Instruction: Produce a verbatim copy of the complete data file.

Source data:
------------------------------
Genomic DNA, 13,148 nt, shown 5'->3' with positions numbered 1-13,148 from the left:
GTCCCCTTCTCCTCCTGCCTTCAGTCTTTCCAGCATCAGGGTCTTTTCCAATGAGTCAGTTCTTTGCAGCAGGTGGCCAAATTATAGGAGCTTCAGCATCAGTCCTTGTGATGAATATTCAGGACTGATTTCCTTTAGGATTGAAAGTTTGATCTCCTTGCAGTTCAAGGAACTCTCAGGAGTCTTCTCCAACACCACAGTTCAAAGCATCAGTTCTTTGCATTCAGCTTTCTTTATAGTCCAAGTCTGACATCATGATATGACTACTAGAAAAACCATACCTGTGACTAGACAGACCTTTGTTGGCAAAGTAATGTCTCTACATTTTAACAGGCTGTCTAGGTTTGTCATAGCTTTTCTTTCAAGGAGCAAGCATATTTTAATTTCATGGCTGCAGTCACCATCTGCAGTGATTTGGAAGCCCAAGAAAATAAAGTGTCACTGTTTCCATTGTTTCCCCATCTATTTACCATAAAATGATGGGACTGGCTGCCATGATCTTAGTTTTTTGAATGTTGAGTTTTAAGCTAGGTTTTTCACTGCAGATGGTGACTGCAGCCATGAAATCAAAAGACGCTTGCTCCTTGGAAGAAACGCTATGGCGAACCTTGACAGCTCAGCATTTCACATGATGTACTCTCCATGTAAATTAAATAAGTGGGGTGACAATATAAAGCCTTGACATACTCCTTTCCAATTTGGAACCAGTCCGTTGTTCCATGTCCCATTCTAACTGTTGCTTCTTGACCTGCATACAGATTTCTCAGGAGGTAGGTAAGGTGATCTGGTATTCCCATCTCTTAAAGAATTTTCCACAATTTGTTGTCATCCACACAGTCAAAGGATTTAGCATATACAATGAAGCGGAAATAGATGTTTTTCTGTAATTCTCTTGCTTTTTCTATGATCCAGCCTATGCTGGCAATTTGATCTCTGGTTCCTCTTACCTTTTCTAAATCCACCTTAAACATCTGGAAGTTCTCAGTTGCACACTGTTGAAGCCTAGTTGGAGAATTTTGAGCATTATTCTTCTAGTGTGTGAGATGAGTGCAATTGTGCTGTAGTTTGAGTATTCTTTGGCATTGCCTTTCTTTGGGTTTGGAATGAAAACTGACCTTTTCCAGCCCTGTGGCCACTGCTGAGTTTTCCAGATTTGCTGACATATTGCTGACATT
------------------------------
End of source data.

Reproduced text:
Genomic DNA, 13,148 nt, shown 5'->3' with positions numbered 1-13,148 from the left:
GTCCCCTTCTCCTCCTGCCTTCAGTCTTTCCAGCATCAGGGTCTTTTCCAATGAGTCAGTTCTTTGCAGCAGGTGGCCAAATTATAGGAGCTTCAGCATCAGTCCTTGTGATGAATATTCAGGACTGATTTCCTTTAGGATTGAAAGTTTGATCTCCTTGCAGTTCAAGGAACTCTCAGGAGTCTTCTCCAACACCACAGTTCAAAGCATCAGTTCTTTGCATTCAGCTTTCTTTATAGTCCAAGTCTGACATCATGATATGACTACTAGAAAAACCATACCTGTGACTAGACAGACCTTTGTTGGCAAAGTAATGTCTCTACATTTTAACAGGCTGTCTAGGTTTGTCATAGCTTTTCTTTCAAGGAGCAAGCATATTTTAATTTCATGGCTGCAGTCACCATCTGCAGTGATTTGGAAGCCCAAGAAAATAAAGTGTCACTGTTTCCATTGTTTCCCCATCTATTTACCATAAAATGATGGGACTGGCTGCCATGATCTTAGTTTTTTGAATGTTGAGTTTTAAGCTAGGTTTTTCACTGCAGATGGTGACTGCAGCCATGAAATCAAAAGACGCTTGCTCCTTGGAAGAAACGCTATGGCGAACCTTGACAGCTCAGCATTTCACATGATGTACTCTCCATGTAAATTAAATAAGTGGGGTGACAATATAAAGCCTTGACATACTCCTTTCCAATTTGGAACCAGTCCGTTGTTCCATGTCCCATTCTAACTGTTGCTTCTTGACCTGCATACAGATTTCTCAGGAGGTAGGTAAGGTGATCTGGTATTCCCATCTCTTAAAGAATTTTCCACAATTTGTTGTCATCCACACAGTCAAAGGATTTAGCATATACAATGAAGCGGAAATAGATGTTTTTCTGTAATTCTCTTGCTTTTTCTATGATCCAGCCTATGCTGGCAATTTGATCTCTGGTTCCTCTTACCTTTTCTAAATCCACCTTAAACATCTGGAAGTTCTCAGTTGCACACTGTTGAAGCCTAGTTGGAGAATTTTGAGCATTATTCTTCTAGTGTGTGAGATGAGTGCAATTGTGCTGTAGTTTGAGTATTCTTTGGCATTGCCTTTCTTTGGGTTTGGAATGAAAACTGACCTTTTCCAGCCCTGTGGCCACTGCTGAGTTTTCCAGATTTGCTGACATATTGCTGACATT